It’s perhaps a sign of the times that a film you would generally expect to be released in cinemas is instead released directly to home audiences. Such is the power of companies like Netflix. War Machine is a film that has a big star and impressive cast that would actually suit a wider cinematic release and yet being released directly on a Network has also afforded the filmmakers in taking more risks with the film’s political material.
Based on the book The Operators by Michael Hastings, War Machine takes a fictionalised look at the US efforts in Afghanistan and focuses on super-star General Glen McMahon (Brad Pitt) and his strategic intentions to win the war. McMahon surrounds himself with various aides (Anthony Hayes, Emory Cohen, RJ Cyler, Daniel Betts, Topher Grace) who understand some of his oddball tactics and support him on his mission to win the war against the country’s insurgent forces. However, the more McMahon tries to further his offensive push and win the war while trying to create allies and friends among the Afghan people, the more he realises the real war is with the politicians who keep interfering with his plans and allowing his war-ending efforts to be effective.
As a political satire, War Machine holds no punches. The film is very direct in its criticism of the war and the political and misleading PR involved. The film might take a satirical approach to the subject matter to mock the severity of the situation, but there is nothing subtle about its approach and what would’ve otherwise likely being a controversial film in theatres, is afforded full flexibility to push this objective in coming on to Netflix.
Despite, its overtly political story the script doesn’t allow itself to get bogged down with all the political talk. Much of its exposition is told through a narrator (Scoot McNairy, as a Rolling Stones journalist who documents the events) that explains many of the ideologies and philosophies that drive Pitt’s character to make the decisions that he needs to. Many times in films this approach doesn’t work, but in War Machine it simplifies things and allows the movie to tell its story without needing to explain itself. These narrations are vital in providing much of the political intentions while Pitt’s character struggles with a vast juggling act and keeping all the parties happy.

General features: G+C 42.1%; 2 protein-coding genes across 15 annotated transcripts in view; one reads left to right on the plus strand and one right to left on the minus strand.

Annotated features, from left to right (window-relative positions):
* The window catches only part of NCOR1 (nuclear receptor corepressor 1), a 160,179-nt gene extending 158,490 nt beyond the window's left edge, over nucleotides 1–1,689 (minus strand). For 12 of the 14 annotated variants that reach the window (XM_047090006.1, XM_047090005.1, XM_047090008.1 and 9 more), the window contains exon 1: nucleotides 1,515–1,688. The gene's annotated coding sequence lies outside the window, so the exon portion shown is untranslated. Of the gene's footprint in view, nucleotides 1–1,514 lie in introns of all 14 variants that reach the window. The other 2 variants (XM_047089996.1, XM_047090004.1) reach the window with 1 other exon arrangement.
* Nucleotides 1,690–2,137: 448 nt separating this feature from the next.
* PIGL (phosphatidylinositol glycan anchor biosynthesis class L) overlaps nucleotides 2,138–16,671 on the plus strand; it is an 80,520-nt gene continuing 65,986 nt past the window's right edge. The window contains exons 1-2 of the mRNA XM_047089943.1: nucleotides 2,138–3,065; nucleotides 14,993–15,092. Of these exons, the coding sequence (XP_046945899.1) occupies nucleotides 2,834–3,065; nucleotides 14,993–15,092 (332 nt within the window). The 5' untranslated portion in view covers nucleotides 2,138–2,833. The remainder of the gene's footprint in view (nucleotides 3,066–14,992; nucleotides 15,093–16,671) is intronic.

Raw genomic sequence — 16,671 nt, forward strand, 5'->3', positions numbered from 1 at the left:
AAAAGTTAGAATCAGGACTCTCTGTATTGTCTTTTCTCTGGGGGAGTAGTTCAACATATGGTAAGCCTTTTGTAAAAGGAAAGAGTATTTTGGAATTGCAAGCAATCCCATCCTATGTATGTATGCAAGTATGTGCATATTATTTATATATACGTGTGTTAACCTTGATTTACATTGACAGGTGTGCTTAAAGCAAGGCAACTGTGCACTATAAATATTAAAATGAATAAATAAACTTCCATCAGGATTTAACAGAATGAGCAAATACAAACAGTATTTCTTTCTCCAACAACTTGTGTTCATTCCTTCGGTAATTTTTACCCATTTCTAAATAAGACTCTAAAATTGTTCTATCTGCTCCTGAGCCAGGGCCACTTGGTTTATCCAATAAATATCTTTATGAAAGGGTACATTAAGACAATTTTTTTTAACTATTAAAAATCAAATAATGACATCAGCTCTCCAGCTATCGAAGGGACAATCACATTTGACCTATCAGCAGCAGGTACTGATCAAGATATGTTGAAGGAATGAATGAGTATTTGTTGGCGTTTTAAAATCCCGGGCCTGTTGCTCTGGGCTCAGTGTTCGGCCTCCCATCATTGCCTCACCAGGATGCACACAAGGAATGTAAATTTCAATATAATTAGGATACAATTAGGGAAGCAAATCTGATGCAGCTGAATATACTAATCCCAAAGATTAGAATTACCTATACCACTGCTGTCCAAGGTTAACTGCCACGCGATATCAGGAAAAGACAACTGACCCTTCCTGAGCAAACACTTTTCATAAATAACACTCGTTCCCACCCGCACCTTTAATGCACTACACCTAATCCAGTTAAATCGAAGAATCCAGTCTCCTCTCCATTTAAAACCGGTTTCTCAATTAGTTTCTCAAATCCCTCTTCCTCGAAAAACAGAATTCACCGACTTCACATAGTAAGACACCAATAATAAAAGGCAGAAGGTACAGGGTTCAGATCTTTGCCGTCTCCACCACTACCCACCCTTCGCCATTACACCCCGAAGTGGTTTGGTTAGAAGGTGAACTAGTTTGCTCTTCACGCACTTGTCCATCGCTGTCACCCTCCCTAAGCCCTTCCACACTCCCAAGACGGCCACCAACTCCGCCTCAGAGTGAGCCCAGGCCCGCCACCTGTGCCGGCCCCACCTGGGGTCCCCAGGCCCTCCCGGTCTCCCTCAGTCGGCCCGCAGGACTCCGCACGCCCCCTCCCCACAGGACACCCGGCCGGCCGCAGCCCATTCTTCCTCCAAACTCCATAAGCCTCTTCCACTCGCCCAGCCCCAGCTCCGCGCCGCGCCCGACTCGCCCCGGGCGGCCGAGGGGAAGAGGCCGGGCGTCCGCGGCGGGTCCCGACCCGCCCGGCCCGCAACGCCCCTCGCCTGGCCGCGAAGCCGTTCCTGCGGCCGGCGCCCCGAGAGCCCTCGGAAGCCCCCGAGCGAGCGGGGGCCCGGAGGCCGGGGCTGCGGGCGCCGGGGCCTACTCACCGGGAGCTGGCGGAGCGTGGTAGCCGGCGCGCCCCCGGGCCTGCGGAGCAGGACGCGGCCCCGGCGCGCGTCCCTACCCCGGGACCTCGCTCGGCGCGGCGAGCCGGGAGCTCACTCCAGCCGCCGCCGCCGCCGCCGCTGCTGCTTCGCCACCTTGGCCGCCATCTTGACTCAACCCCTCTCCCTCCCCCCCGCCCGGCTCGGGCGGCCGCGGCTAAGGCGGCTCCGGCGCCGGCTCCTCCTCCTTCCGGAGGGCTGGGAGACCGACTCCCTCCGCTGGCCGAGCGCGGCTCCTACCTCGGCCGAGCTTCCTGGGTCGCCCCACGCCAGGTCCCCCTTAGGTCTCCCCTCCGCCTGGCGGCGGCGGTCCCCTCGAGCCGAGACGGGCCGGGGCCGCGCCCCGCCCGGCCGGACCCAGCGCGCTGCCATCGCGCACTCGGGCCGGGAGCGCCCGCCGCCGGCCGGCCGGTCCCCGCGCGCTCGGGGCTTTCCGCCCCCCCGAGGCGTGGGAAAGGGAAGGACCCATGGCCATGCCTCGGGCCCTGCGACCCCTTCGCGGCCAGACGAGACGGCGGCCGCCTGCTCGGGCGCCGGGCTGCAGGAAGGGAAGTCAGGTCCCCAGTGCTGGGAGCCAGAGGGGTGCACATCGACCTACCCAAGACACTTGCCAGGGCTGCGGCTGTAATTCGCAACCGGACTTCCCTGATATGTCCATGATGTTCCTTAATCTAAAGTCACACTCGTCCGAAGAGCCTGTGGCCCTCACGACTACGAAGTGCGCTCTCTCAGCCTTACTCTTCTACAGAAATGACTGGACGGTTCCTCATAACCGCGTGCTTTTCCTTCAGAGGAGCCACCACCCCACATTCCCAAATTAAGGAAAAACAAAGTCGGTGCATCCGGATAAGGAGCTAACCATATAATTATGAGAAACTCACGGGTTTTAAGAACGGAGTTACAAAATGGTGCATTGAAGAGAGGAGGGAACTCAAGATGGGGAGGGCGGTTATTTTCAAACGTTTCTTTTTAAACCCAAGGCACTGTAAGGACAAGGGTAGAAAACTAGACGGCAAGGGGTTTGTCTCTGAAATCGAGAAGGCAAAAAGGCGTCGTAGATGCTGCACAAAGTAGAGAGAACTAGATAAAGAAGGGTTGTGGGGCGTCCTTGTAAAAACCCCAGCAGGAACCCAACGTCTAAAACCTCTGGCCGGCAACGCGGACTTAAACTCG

The film also never allows any scene to last long and moves quickly through the different interactions and conversations, preventing the film from becoming dry. The scenes all have meaning and are crafted into a solid and remarkably entertaining story. It establishes its characters quickly, allowing you to understand the caricatures and make sense of them. It’s a fairly long film, clocking in at close to 2 hours, but the film races through the material and it never felt long at all.
Though the script for War Machine is indeed witty, the direction by David Michod feels inconsistent, which is surprising considering he wrote the script as well. Michod appears almost confused at the approach the film must take and whether it shoulfull-oncomedic caricature or a well-intentioned political war film. Too often the script and dialogue appear more intense and direct than how it is portrayed on the screen by comical characters, especially towards the film’s closing act which is actually quite grim and bleak in tone. In the end, it’s simply not silly enough to warrant the absurdity of the characters and that absurdity robs it of intent. It’s a balancing act that sadly gets lost by Michod in the translation of his own material. There are so many good points being made in the movie, but they end up being muddied.
It certainly is funny and War Machine contains many laugh-out-loud moments that are as funny as they are politically punching. If you’ve watched the trailers for the film though, you’ve probably seen the best of them. Too much of the comedic effort is forced and a large part of this lies in the way the characters are played as caricatures of themselves. Pitt’s performance as the aged McMahon, in particular, is too over-the-top, with a strange accent and unusual body language that prevents you from taking his character seriously. Don’t get me wrong, this is a film that thrives on not taking itself seriously, but too often it feels wholly unnecessary in its context. Furthermore, Ben Kingsley’s portrayal of the president of Afghanistan borders on prejudice and is certainly not funny. Kingsley plays his part well, but the whole use of the character has an insulting tone to it.
War Machine is still a solid piece of entertainment though thanks to its excellent pacing, editing and sharp wit. It does sadly grow tired the closer it gets to its conclusion as the film runs out of material and you end up wishing more could’ve come from the film.
Last Updated: May 30, 2017